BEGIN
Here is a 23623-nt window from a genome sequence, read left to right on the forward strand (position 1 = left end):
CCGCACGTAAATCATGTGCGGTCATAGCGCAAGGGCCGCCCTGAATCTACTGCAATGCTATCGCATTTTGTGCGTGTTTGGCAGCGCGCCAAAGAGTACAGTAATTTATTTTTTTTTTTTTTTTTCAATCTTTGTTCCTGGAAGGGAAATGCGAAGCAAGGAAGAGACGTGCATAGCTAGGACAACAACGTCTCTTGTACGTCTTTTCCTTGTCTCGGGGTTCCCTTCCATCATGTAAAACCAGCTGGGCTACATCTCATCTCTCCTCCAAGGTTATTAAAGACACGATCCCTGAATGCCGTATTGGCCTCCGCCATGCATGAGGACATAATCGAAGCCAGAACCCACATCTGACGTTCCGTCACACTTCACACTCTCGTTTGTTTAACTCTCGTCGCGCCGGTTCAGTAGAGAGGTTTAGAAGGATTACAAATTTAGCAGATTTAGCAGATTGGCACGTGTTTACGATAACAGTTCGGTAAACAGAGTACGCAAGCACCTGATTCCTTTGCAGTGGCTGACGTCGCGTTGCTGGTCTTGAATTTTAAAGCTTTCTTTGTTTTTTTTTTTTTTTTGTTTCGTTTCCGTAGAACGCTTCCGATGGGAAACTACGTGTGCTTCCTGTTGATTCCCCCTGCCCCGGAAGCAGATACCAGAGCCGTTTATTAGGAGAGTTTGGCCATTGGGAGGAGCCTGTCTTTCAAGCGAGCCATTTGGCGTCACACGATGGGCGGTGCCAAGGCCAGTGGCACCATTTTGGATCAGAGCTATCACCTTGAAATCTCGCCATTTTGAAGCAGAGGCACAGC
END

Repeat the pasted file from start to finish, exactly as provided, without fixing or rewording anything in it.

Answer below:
Here is a 23623-nt window from a genome sequence, read left to right on the forward strand (position 1 = left end):
CCGCACGTAAATCATGTGCGGTCATAGCGCAAGGGCCGCCCTGAATCTACTGCAATGCTATCGCATTTTGTGCGTGTTTGGCAGCGCGCCAAAGAGTACAGTAATTTATTTTTTTTTTTTTTTTTCAATCTTTGTTCCTGGAAGGGAAATGCGAAGCAAGGAAGAGACGTGCATAGCTAGGACAACAACGTCTCTTGTACGTCTTTTCCTTGTCTCGGGGTTCCCTTCCATCATGTAAAACCAGCTGGGCTACATCTCATCTCTCCTCCAAGGTTATTAAAGACACGATCCCTGAATGCCGTATTGGCCTCCGCCATGCATGAGGACATAATCGAAGCCAGAACCCACATCTGACGTTCCGTCACACTTCACACTCTCGTTTGTTTAACTCTCGTCGCGCCGGTTCAGTAGAGAGGTTTAGAAGGATTACAAATTTAGCAGATTTAGCAGATTGGCACGTGTTTACGATAACAGTTCGGTAAACAGAGTACGCAAGCACCTGATTCCTTTGCAGTGGCTGACGTCGCGTTGCTGGTCTTGAATTTTAAAGCTTTCTTTGTTTTTTTTTTTTTTTTGTTTCGTTTCCGTAGAACGCTTCCGATGGGAAACTACGTGTGCTTCCTGTTGATTCCCCCTGCCCCGGAAGCAGATACCAGAGCCGTTTATTAGGAGAGTTTGGCCATTGGGAGGAGCCTGTCTTTCAAGCGAGCCATTTGGCGTCACACGATGGGCGGTGCCAAGGCCAGTGGCACCATTTTGGATCAGAGCTATCACCTTGAAATCTCGCCATTTTGAAGCAGAGGCACAGC